Cases of COVID-19 in hospitals are trending upward again throughout the country and the state, but in the Rio Grande Valley data suggests hospitalizations remain steady.
Still, at least one hospital official warns that cases are increasing and they’re trending toward younger people.
Over the last few weeks, statewide COVID-19 hospitalizations have sharply increased, going from 3,081 on Sept. 20 to 4,931 on Oct. 22, a 60% increase. But in the Rio Grande Valley those numbers have remained steady, actually decreasing by 19.42% during the same time period, according to data from the Texas Department of State Health Services.
Looking closer at the local numbers, it’s important to note that hospitalizations have been fluctuating over the last three weeks, gaining 15 cases in one day to dropping just as many or more a few days later.
A week ago, on Oct. 17, Valley hospitalizations hit their lowest point since the surge in July with 220 cases in hospitals. Since then, the cases have slowly risen, reaching 249 on Oct. 22. But that figure is still lower than what it was three weeks ago at 291 hospitalizations.
Dr. Robert Martinez, chief medical officer for DHR Health, said Doctors Hospital at Renaissance, specifically, was seeing an increase in cases.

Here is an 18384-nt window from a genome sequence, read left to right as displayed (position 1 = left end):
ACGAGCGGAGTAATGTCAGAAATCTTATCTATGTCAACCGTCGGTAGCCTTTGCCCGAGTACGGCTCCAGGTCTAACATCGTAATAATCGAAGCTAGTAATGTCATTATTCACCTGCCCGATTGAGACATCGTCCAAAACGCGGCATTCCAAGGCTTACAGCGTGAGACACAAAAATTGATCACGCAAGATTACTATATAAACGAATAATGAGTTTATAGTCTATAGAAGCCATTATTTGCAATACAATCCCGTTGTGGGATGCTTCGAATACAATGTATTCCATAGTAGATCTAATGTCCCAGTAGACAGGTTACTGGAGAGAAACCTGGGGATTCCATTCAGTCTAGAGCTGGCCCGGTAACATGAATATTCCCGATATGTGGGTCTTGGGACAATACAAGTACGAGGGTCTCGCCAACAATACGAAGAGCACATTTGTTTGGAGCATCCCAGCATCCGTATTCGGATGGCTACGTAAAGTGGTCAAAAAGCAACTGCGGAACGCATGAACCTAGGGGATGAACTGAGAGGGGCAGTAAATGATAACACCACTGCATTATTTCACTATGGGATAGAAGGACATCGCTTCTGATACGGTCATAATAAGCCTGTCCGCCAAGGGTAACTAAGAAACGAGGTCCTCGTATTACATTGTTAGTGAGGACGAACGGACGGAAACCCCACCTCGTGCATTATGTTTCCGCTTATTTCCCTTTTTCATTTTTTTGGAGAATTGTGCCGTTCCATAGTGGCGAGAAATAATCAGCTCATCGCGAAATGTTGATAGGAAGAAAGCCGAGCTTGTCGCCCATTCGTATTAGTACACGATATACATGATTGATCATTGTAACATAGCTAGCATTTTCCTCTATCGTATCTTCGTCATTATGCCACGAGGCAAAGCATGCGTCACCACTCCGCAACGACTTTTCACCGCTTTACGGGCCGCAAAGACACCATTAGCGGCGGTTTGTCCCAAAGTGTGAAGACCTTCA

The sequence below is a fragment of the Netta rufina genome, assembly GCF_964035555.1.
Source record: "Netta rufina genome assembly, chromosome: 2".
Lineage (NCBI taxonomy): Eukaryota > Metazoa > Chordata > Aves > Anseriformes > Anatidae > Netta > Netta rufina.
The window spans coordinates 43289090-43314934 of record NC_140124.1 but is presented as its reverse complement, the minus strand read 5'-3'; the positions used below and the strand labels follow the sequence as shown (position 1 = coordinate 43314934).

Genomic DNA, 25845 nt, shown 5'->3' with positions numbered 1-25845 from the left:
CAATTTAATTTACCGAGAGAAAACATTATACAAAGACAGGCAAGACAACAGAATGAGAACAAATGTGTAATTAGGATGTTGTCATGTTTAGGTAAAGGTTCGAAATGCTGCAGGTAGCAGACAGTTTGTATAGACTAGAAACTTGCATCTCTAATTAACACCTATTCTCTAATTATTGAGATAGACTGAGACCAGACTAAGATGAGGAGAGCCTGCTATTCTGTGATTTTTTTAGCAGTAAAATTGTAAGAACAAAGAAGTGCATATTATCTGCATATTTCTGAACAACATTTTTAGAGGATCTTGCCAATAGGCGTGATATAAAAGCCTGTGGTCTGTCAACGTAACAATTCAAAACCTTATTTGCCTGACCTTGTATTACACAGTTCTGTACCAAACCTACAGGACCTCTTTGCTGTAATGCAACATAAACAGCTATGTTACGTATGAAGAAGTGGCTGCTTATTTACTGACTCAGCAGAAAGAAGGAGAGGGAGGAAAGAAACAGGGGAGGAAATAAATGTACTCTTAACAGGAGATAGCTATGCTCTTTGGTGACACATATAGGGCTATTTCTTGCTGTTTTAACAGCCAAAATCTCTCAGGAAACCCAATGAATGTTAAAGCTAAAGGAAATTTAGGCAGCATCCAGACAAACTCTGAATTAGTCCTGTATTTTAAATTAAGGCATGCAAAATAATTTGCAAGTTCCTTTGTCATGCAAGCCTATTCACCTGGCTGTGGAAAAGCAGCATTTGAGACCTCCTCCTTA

“We’re starting to admit a few more regularly through the emergency room so we’re starting to see, I would call it a spike, in cases,” Martinez said.
That is not completely unexpected, Martinez added, considering all of the activities that have resumed such as school and sports programs.
Interestingly, Martinez said, the patients they’re seeing are trending toward younger people.
“We’re seeing patients that are hospitalized that are much younger,” he said. “As opposed to 70-, 80-year-olds morbidly obese, diabetic patients, we’re starting to see some more 20-, 30-, 40-, 50-year-olds that may or may not have diabetes and hypertension or they are just finding out that they have those diseases and they’re getting hospitalized.”
Hidalgo County Judge Richard F. Cortez said information he’s received has led him to believe that many infections occur because of younger people who go out and bring the virus home.
“Some homes, there’s three generations living in the same home so it’s difficult to have physical distancing so grandpa and grandma are there, mother and father are there, and they come in and sometimes we pass on that virus to the other people,” Cortez said.
Martinez said the nudge in cases should serve as a reminder to the public that the disease is still in the community and it is very infectious.
Since it’s not easy to see who’s infected, Martinez said that’s why it’s important to remain vigilant.
“It should increase the level of suspicion,” he said, noting that as a mobile society, it’s easy to spread the virus from one community to the next.
“That’s what we always have to remember — just because it’s in Utah or it’s in Montana far away from here, doesn’t mean in a few hours it’s not going to be here,” Martinez said, adding that that’s why they have to be in a “continual state of readiness” by socially distancing, wearing masks and get tested at the first sign illness.
Cortez expressed a similar sentiment, saying the best thing people can do is to follow all of the protocols available to limit the spread of the disease.